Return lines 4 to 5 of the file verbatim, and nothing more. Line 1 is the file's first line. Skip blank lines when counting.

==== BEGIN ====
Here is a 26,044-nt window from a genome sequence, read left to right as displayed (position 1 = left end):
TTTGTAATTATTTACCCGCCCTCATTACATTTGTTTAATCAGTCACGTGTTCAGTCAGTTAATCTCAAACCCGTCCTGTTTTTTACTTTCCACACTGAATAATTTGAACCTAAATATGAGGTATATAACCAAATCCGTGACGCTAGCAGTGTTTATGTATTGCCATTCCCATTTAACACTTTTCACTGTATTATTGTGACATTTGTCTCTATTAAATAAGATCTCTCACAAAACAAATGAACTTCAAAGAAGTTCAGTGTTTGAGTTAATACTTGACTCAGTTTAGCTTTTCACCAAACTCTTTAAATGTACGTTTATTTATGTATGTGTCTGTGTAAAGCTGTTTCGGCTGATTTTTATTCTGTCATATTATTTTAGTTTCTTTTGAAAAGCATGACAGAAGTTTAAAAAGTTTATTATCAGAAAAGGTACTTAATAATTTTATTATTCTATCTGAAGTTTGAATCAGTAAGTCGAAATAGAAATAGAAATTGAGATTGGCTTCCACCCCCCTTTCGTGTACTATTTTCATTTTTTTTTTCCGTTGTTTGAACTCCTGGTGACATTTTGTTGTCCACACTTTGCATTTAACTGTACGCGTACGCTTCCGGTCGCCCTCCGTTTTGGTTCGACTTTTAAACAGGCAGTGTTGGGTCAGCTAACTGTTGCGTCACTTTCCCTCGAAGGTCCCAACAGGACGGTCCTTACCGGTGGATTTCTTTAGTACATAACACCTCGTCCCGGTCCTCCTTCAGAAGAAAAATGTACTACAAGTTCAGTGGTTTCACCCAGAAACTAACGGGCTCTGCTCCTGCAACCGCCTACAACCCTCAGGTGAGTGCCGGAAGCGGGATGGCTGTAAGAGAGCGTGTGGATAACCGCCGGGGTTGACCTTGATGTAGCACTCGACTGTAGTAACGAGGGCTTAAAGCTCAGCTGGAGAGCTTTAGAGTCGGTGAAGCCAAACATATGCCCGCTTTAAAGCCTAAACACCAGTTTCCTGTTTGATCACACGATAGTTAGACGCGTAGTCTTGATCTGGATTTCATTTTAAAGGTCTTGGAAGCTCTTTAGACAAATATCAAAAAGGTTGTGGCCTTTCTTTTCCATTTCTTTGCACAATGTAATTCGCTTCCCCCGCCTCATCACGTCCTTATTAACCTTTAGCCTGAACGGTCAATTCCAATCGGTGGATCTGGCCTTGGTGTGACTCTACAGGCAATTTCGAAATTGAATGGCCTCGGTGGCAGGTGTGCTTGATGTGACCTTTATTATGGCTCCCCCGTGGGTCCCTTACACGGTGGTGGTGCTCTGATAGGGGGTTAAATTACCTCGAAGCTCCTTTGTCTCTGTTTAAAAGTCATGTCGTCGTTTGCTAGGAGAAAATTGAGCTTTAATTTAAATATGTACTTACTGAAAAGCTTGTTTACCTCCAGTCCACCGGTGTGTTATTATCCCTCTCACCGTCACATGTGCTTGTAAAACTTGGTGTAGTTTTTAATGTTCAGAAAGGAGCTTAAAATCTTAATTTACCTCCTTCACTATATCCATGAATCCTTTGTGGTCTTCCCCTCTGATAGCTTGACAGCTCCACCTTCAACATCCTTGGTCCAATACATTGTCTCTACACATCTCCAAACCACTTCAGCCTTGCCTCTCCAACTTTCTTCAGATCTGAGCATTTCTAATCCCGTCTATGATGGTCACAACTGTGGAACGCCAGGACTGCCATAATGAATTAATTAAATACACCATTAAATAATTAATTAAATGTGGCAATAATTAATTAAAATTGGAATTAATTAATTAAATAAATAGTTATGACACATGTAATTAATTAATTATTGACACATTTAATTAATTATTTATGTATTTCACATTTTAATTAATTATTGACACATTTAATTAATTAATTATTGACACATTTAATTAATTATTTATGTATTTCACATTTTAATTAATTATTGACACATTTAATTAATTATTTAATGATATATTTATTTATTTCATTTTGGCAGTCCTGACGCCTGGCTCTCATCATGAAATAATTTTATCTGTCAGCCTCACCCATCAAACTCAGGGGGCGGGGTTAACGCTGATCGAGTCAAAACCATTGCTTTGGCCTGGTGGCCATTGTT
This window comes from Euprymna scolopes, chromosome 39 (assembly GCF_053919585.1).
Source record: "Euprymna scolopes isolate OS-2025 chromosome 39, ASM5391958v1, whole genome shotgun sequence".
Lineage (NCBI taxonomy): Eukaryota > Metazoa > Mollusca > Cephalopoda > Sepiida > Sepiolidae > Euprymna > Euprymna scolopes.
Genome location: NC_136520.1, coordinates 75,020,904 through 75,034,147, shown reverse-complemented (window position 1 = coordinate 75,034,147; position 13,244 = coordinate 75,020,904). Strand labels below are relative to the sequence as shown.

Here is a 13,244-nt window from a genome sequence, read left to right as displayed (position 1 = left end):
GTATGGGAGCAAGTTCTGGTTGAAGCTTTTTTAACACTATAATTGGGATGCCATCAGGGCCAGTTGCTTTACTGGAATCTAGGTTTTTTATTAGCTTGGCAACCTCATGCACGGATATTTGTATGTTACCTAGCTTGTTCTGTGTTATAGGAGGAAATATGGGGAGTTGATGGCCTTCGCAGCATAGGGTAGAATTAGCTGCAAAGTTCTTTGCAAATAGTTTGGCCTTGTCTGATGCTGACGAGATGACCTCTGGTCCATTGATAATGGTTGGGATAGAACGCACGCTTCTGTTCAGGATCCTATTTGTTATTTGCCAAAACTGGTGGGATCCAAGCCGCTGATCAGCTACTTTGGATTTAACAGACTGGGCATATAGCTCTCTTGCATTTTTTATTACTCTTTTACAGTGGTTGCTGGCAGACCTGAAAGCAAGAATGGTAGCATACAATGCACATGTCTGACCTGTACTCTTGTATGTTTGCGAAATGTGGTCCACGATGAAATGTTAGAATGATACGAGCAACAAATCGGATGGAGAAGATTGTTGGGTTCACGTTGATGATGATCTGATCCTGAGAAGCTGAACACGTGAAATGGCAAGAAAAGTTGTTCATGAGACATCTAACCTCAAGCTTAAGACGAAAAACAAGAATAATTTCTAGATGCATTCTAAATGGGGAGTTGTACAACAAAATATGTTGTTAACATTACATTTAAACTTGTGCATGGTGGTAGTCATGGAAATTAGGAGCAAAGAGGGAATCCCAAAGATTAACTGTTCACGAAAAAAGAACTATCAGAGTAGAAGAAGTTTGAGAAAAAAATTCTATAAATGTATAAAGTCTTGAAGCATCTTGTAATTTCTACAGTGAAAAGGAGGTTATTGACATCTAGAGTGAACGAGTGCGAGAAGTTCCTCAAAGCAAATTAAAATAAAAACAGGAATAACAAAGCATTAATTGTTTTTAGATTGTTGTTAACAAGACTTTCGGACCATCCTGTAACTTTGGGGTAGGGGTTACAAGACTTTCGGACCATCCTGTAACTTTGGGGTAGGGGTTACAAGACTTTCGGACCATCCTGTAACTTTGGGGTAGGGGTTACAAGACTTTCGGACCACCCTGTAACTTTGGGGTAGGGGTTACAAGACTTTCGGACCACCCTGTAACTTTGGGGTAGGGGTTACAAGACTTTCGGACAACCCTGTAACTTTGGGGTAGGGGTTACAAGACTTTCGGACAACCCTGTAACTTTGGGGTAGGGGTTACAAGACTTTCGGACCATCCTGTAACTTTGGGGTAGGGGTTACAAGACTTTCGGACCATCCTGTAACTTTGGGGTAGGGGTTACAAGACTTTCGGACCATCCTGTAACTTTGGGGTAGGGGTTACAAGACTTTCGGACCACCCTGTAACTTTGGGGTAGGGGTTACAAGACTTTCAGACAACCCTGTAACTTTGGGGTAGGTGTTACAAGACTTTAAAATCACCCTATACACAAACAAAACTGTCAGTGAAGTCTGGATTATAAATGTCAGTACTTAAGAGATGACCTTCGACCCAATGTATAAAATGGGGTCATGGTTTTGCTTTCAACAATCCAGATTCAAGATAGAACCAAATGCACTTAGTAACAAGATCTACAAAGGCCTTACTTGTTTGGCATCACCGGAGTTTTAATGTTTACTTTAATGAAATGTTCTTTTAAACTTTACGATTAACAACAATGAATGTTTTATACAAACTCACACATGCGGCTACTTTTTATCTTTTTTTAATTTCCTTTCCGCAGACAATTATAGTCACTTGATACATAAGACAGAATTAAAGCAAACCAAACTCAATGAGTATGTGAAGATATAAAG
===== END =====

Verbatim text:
Source record: "Euprymna scolopes isolate OS-2025 chromosome 39, ASM5391958v1, whole genome shotgun sequence".
Lineage (NCBI taxonomy): Eukaryota > Metazoa > Mollusca > Cephalopoda > Sepiida > Sepiolidae > Euprymna > Euprymna scolopes.